In 1996 Harvard government professor Michael Sandel, now a chairholder whose online course on "Justice" has reportedly been viewed by tens of millions worldwide, published Democracy’s Discontent: America in Search of a Public Philosophy, to widespread acclaim. Sandel’s theme was the "anxiety and frustration" with which American politics was beset, despite our triumph in the Cold War, "unprecedented affluence," and "greater social justice for women and minorities." Sandel attributed that anxiety to Americans’ fear that they were "losing control" of their lives to outside forces, while simultaneously experiencing the "unraveling" of the "moral fabric of community" at the levels of family, neighborhood, and nation.
Sandel lamented the failure of the "prevailing political agenda" to address such concerns. The failure resulted, he maintained, from the dominance of "neutralist" liberalism (shared by self-described liberals and conservatives alike), which identified government’s goal as securing citizens’ freedom "to choose our ends" or "values" without interference or restraint, beyond what was required to preserve others’ right to do likewise. He contrasted this understanding of freedom (expressed in the right to the "pursuit of happiness" guaranteed in the Declaration of Independence) with the "republican" conception of liberty that entails "sharing in self-government" or political liberty. While that view is not incompatible with "liberal freedom," it requires that government inculcate in citizens certain "civic virtues," rather than remaining neutral toward their ends or ways of life.
In the revised edition of Democracy’s Discontent, whose subtitle refers to the "Perilous Times" in which Americans now live, Sandel makes the following changes. First, he drops the entire first part of the first edition, which addressed the American constitutional tradition and the manner in which it evolved toward moral neutralism. He now focuses on the history of economic debates, hoping thereby to illuminate the sources of our present crisis. Second, beyond a brief preface and an introduction highlighting "democracy’s peril," along with a new chapter on "The Political Economy of Citizenship," Sandel adds a lengthy epilogue titled "What Went Wrong: Capitalism and Democracy Since the 1990s."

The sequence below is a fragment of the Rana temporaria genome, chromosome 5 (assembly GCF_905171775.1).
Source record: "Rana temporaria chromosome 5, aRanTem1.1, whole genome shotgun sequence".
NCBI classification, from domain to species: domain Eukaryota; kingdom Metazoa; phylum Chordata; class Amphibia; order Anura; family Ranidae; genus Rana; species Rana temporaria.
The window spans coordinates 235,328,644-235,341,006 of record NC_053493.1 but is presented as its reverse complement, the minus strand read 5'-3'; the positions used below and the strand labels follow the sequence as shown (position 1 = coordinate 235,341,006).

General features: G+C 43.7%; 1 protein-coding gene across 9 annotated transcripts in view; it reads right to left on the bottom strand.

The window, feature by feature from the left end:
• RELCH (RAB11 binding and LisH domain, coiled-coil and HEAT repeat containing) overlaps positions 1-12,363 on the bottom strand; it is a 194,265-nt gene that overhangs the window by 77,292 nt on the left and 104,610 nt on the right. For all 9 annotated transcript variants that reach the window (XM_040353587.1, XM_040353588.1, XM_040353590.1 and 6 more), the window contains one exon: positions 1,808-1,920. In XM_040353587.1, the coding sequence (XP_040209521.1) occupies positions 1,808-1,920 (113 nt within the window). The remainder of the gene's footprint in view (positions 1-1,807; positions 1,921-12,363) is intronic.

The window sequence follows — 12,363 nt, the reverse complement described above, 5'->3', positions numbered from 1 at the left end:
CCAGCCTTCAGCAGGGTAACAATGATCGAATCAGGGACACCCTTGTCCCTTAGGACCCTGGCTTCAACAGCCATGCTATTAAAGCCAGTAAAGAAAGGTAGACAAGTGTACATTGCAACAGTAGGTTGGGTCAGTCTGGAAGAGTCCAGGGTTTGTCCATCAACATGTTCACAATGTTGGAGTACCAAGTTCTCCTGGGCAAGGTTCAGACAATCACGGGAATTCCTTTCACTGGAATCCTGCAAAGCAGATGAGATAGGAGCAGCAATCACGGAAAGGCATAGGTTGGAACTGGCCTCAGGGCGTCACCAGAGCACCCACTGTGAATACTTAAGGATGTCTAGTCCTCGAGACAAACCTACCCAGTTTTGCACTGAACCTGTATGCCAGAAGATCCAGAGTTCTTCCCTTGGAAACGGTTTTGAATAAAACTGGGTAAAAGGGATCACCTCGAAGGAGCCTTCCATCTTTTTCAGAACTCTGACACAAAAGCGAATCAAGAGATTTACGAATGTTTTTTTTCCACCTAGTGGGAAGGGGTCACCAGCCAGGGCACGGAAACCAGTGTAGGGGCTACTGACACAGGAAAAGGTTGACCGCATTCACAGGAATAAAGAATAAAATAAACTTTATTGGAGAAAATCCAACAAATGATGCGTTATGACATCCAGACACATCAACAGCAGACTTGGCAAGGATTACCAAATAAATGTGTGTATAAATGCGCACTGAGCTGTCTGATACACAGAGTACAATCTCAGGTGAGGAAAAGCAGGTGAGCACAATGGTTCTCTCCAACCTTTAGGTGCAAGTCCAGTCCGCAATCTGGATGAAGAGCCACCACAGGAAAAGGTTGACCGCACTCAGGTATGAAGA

In between the short new chapter and the epilogue Sandel simply reproduces the last five chapters plus the conclusion from the previous edition without (so far as I have been able to ascertain) altering a word. (Evidence of this lack of change can be seen in his repeated citation of a 1972 book by Mark Green on the supposedly narrow extent of stock ownership among Americans that was already 24 years old, outdated and inaccurate at the time of the first edition.)
In his new introduction, Sandel lists as evidence of America’s civic decay the January 6 attack on the Capitol; continued disputes not only about the 2000 election but also regarding masks and vaccines adopted in response to COVID; "public outrage at police killings of unarmed Black men"; and the widespread enactment of state laws allegedly making it harder to vote. According to Sandel these controversies "did not begin with Trump" nor end with his defeat, since his original election was already "a symptom of frayed social bonds and a damaged democratic condition."
Sandel identifies the source of the foregoing ills as the deepening "divide between winners and losers" engendered by the "neoliberal globalization project" of "governing elites" starting in the 1980s that produced "massive gains for those at the top but job loss and stagnant wages for most working people." While globalization’s advocates promised that the winners’ gains could be used to compensate its "losers," "the compensation never arrived." Instead, the winners used their wealth to seize control of government, ending its function as "a counterweight to concentrated economic power."
Earning bipartisan congressional support for deregulation of Wall Street through their campaign contributions, the financial titans then induced government to respond to the resultant financial crisis by "bail[ing] out the banks" while leaving "ordinary homeowners" unable to maintain their mortgage payments "to fend for themselves." According to Sandel, the Occupy Wall Street and Tea Party movements, Bernie Sanders’s "surprisingly strong challenge to Hillary Clinton in 2016," and anger among Trump supporters can all be traced to "four decades of neoliberal governance." This, in turn, engendered "inequalities of income and wealth not seen since the 1920s," the decline of labor unions, a continuing reduction in the share that workers received from increasing productivity, and the direction of investment toward "speculative activity" rather than in "new productive enterprises." (The reader may wonder how productivity kept increasing without investment being directed toward it and may note that the decline in union membership aside from public employees began well before the 1980s.)